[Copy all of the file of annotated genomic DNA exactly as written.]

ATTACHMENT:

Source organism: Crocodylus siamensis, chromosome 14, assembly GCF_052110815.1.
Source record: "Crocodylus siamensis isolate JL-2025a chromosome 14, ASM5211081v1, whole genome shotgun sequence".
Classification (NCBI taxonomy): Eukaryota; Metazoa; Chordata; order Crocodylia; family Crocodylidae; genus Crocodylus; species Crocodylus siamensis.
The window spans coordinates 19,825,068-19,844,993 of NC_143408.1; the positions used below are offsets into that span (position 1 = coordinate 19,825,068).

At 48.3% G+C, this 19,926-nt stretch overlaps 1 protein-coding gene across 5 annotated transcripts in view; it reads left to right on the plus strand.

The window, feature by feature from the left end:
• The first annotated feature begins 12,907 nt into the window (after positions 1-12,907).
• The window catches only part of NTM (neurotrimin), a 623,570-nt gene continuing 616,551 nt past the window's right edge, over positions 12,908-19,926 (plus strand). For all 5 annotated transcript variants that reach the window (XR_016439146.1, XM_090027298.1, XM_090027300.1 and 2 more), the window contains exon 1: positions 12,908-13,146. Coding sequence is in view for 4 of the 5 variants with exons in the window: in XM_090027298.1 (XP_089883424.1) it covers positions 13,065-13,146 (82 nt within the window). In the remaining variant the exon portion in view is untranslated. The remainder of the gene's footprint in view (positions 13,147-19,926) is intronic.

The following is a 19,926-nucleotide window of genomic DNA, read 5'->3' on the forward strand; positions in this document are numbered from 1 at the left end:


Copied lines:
Source organism: Crocodylus siamensis, chromosome 14, assembly GCF_052110815.1.
Source record: "Crocodylus siamensis isolate JL-2025a chromosome 14, ASM5211081v1, whole genome shotgun sequence".
Classification (NCBI taxonomy): Eukaryota; Metazoa; Chordata; order Crocodylia; family Crocodylidae; genus Crocodylus; species Crocodylus siamensis.
The window spans coordinates 19,825,068-19,844,993 of NC_143408.1; the positions used below are offsets into that span (position 1 = coordinate 19,825,068).

At 48.3% G+C, this 19,926-nt stretch overlaps 1 protein-coding gene across 5 annotated transcripts in view; it reads left to right on the plus strand.

The window, feature by feature from the left end:
• The first annotated feature begins 12,907 nt into the window (after positions 1-12,907).
• The window catches only part of NTM (neurotrimin), a 623,570-nt gene continuing 616,551 nt past the window's right edge, over positions 12,908-19,926 (plus strand). For all 5 annotated transcript variants that reach the window (XR_016439146.1, XM_090027298.1, XM_090027300.1 and 2 more), the window contains exon 1: positions 12,908-13,146. Coding sequence is in view for 4 of the 5 variants with exons in the window: in XM_090027298.1 (XP_089883424.1) it covers positions 13,065-13,146 (82 nt within the window). In the remaining variant the exon portion in view is untranslated. The remainder of the gene's footprint in view (positions 13,147-19,926) is intronic.

The following is a 19,926-nucleotide window of genomic DNA, read 5'->3' on the forward strand; positions in this document are numbered from 1 at the left end: